Adoption has been called many things. It’s been called a win-win-win, the answer to an expectant mother’s prayers when she’s facing a crisis pregnancy, a way to save all the orphans of the world, and a wonderful way to build a family (on a par with a biological family). It’s also been called the answer to the problem of infertility and the perfect alternative to abortion.
But I say…Adoption is a wolf in sheep’s clothing.
Take Carri Stearns, for example. This young Ohio mother made a poor choice when she under an enormous amount of stress in her personal life (her father’s recent death and other issues) and had a fling outside of her primary relationship, which resulted in a pregnancy. Given how revered adoption is in United States culture, it is no surprise that Carri ‘chose’ adoption to deal with her predicament. However, it didn’t take long for her to come to her senses and realize that giving up her son was hardly the solution to her problem and would only make things worse for herself and her other children. But, “Not so fast”, said the adoption agency. The prospective adoptive parents did the right thing and refused to take a child from a mother who desperately wanted to keep him. But the adoption agency has not returned the boy to his rightful mother. Carri now faces the fight of her life to get her son back.
Then there is Kiara Citizen-Williams, a single mother from Houston, Texas, who was facing a sudden and severe financial crisis. She, too, thought adoption was the way out of her problem and the best option for her son, only to discover almost immediately that giving up her son was a far bigger mistake.
The April 27, 2015 issue of Star magazine has an interview with two of the first mothers of actress Rosie O’Donnell’s adopted children. And what they have to say isn’t pretty. They both sound full of regret for what they each thought was going to be an open adoption. Actress Kate Mulgrew is another first mother who knew immediately that giving her daughter up for adoption was a terrible mistake. But when she went back to Catholic Charities, the very first week, to try and retrieve her daughter, she was told it was too late.*
My fellow blogger, Kellie, found out the hard way that adoption is a wolf in sheep’s clothing. She supported her daughter in giving her daughter (Kellie’s first grandchild) up for adoption to close family members to raise. Kellie’s own mother-in-law is an adoptee and seemed to be happy and secure in her adoptive family. So Kellie assumed this was the way adoption turned out for most adoptees and really had no reason to think otherwise. But what happened is another story. The adoptive parents, whom Kellie and her husband had an agreement with to allow a close and active relationship with their granddaughter, immediately reneged on their side of the agreement and refused to allow any contact at all. The resulting tension and strain has caused undue stress for all members of the family, and may very well leave Kellie’s granddaughter, Olivia, feeling (unnecessary) guilt that her existence has caused such a painful family rift.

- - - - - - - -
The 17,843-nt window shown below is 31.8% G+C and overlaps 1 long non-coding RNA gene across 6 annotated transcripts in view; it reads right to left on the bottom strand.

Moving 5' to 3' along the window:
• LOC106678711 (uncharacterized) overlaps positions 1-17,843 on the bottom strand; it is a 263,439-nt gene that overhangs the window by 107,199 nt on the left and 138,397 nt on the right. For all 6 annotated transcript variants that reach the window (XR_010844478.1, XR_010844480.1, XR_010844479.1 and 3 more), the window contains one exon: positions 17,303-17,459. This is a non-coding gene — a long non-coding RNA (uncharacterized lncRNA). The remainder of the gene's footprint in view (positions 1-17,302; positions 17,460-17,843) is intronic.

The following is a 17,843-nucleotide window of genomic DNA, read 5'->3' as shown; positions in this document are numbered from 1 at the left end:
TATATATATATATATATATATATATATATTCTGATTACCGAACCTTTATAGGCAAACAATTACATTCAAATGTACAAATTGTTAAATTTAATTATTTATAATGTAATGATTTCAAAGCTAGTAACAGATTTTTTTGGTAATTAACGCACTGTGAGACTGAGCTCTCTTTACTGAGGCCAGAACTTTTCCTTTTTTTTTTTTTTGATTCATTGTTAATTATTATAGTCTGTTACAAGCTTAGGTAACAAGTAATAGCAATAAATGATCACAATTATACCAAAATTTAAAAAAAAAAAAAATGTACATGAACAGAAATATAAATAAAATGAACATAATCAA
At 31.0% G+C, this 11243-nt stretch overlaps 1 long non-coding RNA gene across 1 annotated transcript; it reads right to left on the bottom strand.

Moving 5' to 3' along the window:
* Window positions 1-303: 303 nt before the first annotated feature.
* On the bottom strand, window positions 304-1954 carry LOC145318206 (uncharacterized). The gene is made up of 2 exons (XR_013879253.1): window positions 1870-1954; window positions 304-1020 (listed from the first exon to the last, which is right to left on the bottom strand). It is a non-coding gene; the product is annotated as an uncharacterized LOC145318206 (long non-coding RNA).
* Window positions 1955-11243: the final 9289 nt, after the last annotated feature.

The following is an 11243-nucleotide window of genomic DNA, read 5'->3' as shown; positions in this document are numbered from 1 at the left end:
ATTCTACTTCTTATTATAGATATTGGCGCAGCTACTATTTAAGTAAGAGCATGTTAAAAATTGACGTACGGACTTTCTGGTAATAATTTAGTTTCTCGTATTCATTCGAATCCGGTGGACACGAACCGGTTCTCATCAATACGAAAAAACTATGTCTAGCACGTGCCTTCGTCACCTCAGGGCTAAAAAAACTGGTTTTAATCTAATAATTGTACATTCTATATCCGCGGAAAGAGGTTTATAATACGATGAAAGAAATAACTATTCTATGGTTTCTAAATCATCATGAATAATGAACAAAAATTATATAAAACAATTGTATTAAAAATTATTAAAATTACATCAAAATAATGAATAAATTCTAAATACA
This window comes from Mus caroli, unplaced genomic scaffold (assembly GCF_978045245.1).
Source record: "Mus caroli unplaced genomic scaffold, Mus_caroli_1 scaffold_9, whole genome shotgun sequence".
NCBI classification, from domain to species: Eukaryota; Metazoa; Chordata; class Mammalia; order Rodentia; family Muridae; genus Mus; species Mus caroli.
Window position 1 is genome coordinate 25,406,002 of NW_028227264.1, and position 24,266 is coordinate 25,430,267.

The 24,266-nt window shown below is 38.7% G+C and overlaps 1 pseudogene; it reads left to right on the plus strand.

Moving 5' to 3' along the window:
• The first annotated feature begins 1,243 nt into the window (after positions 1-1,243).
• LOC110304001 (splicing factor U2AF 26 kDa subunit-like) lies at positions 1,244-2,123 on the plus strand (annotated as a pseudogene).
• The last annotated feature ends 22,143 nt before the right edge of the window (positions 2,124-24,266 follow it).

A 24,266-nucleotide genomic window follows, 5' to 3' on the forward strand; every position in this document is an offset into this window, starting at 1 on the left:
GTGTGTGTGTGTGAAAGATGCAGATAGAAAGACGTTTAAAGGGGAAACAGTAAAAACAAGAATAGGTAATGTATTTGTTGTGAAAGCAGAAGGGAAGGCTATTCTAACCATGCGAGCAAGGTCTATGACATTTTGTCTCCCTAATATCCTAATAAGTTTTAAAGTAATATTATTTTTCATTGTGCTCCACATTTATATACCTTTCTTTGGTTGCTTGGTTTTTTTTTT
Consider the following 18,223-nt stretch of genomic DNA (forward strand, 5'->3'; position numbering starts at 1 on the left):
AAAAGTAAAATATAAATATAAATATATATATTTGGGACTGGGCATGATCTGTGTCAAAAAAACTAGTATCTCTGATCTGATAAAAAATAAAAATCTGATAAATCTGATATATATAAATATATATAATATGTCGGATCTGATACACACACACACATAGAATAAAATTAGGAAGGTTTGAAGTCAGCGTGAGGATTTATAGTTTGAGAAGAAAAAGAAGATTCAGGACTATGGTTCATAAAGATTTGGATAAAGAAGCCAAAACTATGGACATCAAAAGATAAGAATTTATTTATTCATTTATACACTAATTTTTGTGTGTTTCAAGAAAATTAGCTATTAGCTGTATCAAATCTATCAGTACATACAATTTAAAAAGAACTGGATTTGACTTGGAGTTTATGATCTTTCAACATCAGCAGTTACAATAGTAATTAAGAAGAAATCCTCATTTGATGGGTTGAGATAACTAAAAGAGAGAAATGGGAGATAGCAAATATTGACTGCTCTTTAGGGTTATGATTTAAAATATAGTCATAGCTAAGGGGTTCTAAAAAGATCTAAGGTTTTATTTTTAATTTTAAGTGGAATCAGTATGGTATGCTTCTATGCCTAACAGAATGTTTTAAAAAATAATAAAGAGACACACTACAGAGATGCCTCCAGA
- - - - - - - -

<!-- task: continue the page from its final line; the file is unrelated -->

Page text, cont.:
Even America’s first parent sweethearts, Catelynn Lowell and Tyler Baltierra, of Teen Mom fame, seem to be having second thoughts about the wisdom of their adoption choices. Perhaps not of adoption itself (YET), but of the couple they chose as little Carly’s adoptive parents.
For an option that has been touted as the perfect solution to one of life’s most stressful situations, an untimely pregnancy, adoption certainly does create a lot of insecurity. Adoptive parents feel insecure as to whether or not the child is really theirs and worry that s/he will feel more of a connection to her original parents. Even Brandon and Teresa Davis (Carly’s adoptive parents) don’t seem immune to this particular adoption strife. They were clearly feeling the heat as evidenced by their recent appearance on the special, Teen Mom OG. First parents in open adoptions feel insecure lest they say or do the wrong thing and lose contact with their child. Adoptees feel insecure as to whether or not they are truly members of the adoptive family. And if they were raised in a closed adoption and then reunite, they wonder whether or not they will still be accepted as members of their biological families. The ‘one big happy family’ concept between original and adoptive families seems to be largely a myth, except in a small number of cases. Of course, the theory “the more people who love a child, the better” is sound. I mean, who doesn’t want to have more love in their life? But as it turns out, we mere mortals are too often consumed with our insecurities and jealousies and are frequently not up to the task of being mature and sensitive to the kind of complicated relationships adoption usually creates.
While adoption is considered by many to be a win-win-win that wraps up the problem in a pretty bow, that doesn’t turn out to be the reality for so many of us caught in its clutches. What started out as the seemingly perfect solution to a crisis leaves far too many of us feeling instead like we’ve been hit over the head with a sledgehammer. For once you let adoption into your bed you will most likely discover that you’ve been led down the garden path. And at the end of the day, you’ll find yourself thinking, “My Big Adoption, what big teeth you have!”